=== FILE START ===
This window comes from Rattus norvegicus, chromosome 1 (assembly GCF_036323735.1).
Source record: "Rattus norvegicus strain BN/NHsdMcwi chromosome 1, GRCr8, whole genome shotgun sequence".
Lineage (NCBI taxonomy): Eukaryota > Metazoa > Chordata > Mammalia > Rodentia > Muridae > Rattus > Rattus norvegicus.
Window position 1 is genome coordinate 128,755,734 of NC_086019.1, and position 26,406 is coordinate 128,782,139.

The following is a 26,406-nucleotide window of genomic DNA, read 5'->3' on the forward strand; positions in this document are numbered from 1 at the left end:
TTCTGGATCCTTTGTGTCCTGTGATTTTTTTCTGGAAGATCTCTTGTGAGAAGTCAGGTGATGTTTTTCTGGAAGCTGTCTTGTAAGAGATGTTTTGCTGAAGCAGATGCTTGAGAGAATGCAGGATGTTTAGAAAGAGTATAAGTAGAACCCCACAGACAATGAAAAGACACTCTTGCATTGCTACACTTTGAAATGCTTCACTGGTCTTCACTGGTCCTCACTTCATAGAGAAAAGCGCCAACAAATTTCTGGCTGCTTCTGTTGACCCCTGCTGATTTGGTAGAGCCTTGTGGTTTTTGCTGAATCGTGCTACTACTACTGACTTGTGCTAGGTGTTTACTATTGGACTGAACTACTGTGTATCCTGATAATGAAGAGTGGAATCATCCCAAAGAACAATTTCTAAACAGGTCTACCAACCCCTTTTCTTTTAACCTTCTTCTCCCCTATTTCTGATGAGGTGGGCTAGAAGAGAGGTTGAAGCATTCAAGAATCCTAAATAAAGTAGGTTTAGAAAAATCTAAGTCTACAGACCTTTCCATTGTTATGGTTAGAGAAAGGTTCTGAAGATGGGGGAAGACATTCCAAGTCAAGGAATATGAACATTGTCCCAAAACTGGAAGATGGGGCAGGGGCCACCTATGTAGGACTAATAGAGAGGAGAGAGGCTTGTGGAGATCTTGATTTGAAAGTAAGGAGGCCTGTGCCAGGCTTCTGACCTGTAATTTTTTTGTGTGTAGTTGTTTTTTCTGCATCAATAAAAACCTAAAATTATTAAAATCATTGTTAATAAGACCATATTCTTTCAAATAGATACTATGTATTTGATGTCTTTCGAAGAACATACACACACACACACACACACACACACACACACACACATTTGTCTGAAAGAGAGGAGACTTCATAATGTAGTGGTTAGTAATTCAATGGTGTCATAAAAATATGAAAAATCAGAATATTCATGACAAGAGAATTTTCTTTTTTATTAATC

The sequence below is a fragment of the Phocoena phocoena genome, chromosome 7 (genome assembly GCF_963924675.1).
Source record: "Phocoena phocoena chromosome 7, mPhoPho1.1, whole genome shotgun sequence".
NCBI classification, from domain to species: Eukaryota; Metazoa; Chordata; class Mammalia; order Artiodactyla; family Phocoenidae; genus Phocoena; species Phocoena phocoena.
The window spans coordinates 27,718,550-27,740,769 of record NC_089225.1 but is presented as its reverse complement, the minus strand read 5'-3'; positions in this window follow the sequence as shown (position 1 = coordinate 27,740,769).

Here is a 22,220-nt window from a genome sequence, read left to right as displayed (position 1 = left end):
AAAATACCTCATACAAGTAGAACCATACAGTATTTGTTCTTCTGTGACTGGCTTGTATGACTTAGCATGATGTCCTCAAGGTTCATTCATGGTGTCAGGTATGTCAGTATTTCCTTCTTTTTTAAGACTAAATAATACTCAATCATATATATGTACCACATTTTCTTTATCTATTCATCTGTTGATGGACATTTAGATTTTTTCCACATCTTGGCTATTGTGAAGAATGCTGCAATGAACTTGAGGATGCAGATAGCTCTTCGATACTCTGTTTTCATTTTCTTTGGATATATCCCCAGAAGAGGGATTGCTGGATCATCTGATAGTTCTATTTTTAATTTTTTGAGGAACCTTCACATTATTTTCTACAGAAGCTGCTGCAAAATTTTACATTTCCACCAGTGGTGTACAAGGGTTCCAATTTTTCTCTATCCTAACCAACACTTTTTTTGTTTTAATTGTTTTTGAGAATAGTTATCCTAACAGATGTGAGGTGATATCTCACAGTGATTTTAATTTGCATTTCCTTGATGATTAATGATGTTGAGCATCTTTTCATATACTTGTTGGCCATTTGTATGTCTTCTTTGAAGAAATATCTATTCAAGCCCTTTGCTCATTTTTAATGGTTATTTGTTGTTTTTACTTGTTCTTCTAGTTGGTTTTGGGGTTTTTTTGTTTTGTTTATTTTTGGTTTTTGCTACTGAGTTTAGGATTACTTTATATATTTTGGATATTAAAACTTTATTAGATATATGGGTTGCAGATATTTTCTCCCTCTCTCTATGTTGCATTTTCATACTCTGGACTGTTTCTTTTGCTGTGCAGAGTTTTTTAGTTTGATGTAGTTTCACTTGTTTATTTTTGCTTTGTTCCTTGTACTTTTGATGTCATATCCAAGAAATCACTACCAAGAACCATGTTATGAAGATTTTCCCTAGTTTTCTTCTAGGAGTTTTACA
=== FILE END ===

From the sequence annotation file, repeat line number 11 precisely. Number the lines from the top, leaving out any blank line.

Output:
Here is a 22,220-nt window from a genome sequence, read left to right as displayed (position 1 = left end):